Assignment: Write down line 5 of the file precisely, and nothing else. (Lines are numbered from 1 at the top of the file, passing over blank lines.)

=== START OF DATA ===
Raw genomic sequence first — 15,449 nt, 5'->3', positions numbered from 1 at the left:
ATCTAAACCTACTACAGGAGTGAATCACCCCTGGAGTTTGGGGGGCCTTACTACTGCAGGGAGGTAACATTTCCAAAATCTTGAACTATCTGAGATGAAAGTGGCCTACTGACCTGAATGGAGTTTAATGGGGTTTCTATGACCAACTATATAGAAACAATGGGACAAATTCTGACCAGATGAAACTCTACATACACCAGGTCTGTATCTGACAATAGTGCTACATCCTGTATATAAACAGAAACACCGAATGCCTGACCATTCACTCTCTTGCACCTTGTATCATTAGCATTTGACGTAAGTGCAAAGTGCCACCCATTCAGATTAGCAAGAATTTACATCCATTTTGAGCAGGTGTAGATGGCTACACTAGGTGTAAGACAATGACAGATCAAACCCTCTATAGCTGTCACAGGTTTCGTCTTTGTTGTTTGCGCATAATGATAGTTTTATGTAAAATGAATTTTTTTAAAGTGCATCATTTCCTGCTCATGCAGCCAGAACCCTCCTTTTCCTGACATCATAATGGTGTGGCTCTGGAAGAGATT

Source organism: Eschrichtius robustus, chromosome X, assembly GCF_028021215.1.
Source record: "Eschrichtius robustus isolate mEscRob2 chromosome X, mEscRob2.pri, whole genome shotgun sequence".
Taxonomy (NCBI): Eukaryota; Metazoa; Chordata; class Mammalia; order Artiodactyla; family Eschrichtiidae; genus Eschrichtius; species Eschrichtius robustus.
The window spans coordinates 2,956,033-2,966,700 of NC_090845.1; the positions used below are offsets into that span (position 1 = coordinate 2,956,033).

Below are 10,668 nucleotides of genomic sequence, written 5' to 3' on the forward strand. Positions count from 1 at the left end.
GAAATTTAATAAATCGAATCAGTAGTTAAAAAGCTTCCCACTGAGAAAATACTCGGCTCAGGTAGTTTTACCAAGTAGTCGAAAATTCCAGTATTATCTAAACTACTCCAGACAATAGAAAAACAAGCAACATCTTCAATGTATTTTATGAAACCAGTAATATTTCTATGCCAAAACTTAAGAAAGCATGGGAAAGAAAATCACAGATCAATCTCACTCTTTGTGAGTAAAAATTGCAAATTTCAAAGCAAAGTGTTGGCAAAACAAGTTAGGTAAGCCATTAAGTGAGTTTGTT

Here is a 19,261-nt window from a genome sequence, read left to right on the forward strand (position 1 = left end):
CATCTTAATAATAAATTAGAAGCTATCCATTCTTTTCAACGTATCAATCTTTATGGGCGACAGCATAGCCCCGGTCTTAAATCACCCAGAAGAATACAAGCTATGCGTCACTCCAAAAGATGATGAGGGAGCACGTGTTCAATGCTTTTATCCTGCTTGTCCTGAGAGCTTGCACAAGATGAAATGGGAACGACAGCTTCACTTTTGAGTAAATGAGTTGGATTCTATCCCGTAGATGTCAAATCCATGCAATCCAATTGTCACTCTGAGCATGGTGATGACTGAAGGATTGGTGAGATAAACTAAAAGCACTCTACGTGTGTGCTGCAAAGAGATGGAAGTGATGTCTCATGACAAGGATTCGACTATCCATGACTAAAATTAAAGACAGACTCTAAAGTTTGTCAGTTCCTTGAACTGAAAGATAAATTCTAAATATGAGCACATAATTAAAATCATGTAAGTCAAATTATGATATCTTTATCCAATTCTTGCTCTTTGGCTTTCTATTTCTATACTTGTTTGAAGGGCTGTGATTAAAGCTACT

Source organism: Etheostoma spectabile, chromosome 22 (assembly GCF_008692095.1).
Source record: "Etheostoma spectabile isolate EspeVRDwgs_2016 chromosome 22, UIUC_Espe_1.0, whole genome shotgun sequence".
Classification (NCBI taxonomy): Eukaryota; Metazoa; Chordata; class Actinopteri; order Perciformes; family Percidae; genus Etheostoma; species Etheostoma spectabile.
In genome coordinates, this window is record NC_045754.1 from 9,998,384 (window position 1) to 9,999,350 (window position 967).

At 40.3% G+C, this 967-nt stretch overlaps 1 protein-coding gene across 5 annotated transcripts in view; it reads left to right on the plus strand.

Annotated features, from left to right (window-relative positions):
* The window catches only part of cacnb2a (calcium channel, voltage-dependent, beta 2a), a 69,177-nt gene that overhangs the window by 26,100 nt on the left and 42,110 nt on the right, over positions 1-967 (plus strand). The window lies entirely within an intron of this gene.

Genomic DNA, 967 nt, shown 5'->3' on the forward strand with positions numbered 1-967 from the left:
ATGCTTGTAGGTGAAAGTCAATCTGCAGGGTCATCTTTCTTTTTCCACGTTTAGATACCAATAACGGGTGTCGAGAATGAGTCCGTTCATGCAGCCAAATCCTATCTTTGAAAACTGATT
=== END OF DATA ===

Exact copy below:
Taxonomy (NCBI): Eukaryota; Metazoa; Chordata; class Mammalia; order Artiodactyla; family Eschrichtiidae; genus Eschrichtius; species Eschrichtius robustus.